Preparing for Maine, my wife and I spent several pleasant days with our daughter near coastal Rhode Island. Moving into Baxter State Park in northern Maine, we escaped the noise and madness of the world by settling into a lean-to by a scenic stream and then constructing a small campfire.
Baxter is the state’s largest park (over 200,000 acres) but is not a part of the Department of Conservation’s state park system. It’s governed by its own Park Authority based on former Governor Percival Baxter’s clear priority for this wilderness– the inherent value of the wild comes first, before the recreational opportunities it affords.
The Tote Road is a narrow, gravelly byway (the only one inside the Park) and it skirts the edges of this wilderness. Hiking trails give access to the mountainous wonder that’s inside. The primary feature is Mt. Katahdin, the 5,280-foot northern terminus of the Appalachian Trail and a prominent crown in a system of over 40 mountains and numerous bodies of water.
The only legal form of angling in the Park is catch-and-release, with artificial flies. Nesowadnehunk Stream is noted for wild brook trout, and I prepared to enter its tannic waters lined with balsam firs and singing white-throated sparrows. The mosquitoes did a lot of whining but we shut them up with liberal doses of OFF! The scenic pools and riffles held obliging trout and an ample supply of rocks and boulders that required careful footing. Even with careful steps, I got jammed at one point in a deep, boulder-studded flow where I briefly lost my fly rod. I managed to control the get-away by clamping down with a cleated boot. In doing so, I smashed the lowest rod guide which, consequently, needs to get repaired.
Since I no longer feel the need to bag a mountain’s summit, I had no desire to conquer Katahdin’s formidable heights with a 10-hour round-trip scramble. This old body probably could have done it, if pressed, but I was more content doing a one-mile climb (it was 4.4 miles from our camp to the summit) with my wife while strolling through a wonderful diversity of plants and trees including Indian cucumber, Solomon’s seal, moccasin flower, moosewood, cedar, birch, and balsam fir. The shadow of Katahdin, vibrant with the spirit of Thoreau, who climbed here in the mid-nineteenth century, was enough for me.
We made several side trips out of Baxter, viz., a fishing jaunt to Big Eddy on the West Branch Penobscot and then, most memorably, to the newly instituted Katahdin Woods & Waters National Monument, an 87,500-acre wild zone buffering Baxter State Park on the north and east.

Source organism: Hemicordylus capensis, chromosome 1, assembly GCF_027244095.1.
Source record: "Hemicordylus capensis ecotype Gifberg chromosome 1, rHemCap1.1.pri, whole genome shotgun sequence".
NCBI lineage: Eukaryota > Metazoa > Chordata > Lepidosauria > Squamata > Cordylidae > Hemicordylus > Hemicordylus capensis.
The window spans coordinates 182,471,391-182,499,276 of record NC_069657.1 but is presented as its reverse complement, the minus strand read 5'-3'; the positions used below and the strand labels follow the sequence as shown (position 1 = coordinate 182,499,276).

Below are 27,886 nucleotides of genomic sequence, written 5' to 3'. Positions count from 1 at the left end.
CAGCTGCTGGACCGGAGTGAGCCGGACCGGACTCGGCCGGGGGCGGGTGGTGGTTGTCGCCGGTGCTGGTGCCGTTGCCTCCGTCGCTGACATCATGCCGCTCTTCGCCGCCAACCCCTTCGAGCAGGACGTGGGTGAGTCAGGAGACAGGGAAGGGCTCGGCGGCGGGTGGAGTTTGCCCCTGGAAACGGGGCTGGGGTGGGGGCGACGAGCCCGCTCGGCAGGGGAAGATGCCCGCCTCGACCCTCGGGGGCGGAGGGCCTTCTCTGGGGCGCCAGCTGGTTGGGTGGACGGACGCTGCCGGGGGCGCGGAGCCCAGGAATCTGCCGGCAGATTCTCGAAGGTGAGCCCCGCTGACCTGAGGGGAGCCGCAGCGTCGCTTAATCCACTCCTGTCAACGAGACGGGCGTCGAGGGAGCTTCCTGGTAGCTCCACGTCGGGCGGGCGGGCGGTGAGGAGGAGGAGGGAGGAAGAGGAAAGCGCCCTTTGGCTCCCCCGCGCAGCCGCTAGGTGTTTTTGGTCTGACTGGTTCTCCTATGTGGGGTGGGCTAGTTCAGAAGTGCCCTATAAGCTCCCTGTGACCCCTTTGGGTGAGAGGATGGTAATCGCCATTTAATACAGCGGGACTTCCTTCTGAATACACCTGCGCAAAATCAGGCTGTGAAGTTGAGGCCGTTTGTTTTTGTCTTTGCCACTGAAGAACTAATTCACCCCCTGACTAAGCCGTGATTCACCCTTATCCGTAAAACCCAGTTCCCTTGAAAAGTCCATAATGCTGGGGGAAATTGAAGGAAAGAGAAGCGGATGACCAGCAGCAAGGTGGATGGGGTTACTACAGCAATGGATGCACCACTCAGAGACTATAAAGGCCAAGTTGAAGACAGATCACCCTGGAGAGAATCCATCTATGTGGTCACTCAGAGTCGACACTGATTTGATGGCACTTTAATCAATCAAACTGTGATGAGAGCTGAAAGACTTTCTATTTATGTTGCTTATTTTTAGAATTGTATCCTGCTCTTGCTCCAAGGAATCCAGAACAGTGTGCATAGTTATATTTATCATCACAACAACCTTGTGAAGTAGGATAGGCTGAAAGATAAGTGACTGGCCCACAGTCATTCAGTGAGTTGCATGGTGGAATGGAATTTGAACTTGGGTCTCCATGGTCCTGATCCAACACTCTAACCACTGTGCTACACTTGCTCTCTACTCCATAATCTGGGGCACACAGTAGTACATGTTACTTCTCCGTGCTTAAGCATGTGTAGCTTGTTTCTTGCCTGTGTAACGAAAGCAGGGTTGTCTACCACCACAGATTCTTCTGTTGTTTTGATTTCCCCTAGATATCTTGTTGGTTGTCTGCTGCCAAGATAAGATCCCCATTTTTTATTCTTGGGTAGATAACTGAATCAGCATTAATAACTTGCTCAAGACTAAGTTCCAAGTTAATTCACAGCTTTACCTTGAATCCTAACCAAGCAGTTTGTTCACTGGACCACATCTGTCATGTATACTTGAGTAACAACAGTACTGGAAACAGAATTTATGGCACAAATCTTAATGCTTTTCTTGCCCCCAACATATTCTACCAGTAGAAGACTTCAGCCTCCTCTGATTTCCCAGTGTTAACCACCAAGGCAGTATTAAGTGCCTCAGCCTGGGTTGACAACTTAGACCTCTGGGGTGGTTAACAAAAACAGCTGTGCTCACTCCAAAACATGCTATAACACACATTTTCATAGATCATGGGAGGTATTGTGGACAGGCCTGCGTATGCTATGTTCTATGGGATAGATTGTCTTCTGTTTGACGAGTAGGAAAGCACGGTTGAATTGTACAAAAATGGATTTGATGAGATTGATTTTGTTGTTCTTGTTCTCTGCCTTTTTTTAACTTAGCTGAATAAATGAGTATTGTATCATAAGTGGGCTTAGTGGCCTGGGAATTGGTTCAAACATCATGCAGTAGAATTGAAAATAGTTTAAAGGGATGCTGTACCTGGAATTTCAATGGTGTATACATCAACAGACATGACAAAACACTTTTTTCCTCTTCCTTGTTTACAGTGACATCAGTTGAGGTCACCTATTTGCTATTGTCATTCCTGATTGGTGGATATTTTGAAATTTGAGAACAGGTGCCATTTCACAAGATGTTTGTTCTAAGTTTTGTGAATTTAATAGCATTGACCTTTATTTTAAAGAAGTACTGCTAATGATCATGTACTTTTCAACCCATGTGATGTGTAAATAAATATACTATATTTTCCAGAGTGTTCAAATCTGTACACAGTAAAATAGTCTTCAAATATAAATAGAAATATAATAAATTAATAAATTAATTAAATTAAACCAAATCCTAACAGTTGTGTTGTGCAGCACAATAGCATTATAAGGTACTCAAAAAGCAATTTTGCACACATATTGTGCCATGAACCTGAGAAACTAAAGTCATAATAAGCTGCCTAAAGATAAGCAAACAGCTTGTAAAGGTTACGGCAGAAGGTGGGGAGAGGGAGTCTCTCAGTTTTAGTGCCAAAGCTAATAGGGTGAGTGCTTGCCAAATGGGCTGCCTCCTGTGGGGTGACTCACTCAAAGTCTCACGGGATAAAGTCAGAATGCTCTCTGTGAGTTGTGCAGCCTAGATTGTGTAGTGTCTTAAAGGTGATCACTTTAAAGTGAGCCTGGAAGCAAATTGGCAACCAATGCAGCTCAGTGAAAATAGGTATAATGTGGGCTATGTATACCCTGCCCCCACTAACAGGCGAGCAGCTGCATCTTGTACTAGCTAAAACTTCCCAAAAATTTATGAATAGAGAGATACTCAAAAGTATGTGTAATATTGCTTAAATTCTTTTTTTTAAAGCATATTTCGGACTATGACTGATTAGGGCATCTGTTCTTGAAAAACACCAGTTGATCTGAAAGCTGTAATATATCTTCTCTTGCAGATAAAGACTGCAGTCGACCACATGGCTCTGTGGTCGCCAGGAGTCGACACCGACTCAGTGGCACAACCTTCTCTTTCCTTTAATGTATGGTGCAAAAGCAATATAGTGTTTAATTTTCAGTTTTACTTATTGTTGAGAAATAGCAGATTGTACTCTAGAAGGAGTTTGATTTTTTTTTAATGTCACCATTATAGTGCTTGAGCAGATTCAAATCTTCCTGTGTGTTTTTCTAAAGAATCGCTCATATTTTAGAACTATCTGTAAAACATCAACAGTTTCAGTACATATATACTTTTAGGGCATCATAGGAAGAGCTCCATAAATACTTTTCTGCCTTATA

The Monument was officially declared by Presidential Proclamation in August 2016. The land had been donated to the National Park Service and to the American people by Roxanne Quimby, a conservationist and co-founder of Burt’s Bees. The lands and waters are biologically and culturally significant, and a pleasure to explore if you enjoy remoteness with limited amenities and signage and a total lack of services and concessions. The shadow of Katahdin is a blessing issued most summer evenings from the west.
The 16-mile Loop Road is a rough gravel byway in the southern Monument, approachable on a 10-mile dirt road heading west from Route 11. Remoteness is, of course, one of Woods & Waters’ great appeals. On this blistering hot Wednesday we would see only one other vehicle while on the self-guided tour. A brief walk to Lynx Pond brought us to boreal haunts of moose, wild blueberries and carnivorous pitcher plants. Beyond the Overlook (mile 6.4) with expansive views of Millinocket Lake and Mt. Katahdin, I saw a fisher leap off the Loop Road, thinking at first that what I saw was a bear cub racing for its mother.
Unfortunately the searing heat and humidity (90-plus-degree days are seldom reached in northern Maine) caused us to forego a hike to Wassataquoik Stream and Orin Falls near the end of the Loop Road. No doubt an autumn visit to that site would be beautiful.
We finished this part of our Maine visit with a cooling swim in the East Branch Penobscot River. Our legs and other body parts looked orange and vibrant in the sunlit bronze-colored pools and riffles of an aging afternoon. The shadow of a large bird crossed us at the water’s edge. Looking up, we saw an elder spirit of the place where the wild country and the human realms intermix. A bald eagle circled on cooling breezes just above a large white pine.
[Coming soon, a four-day ramble through Rangeley, Maine…]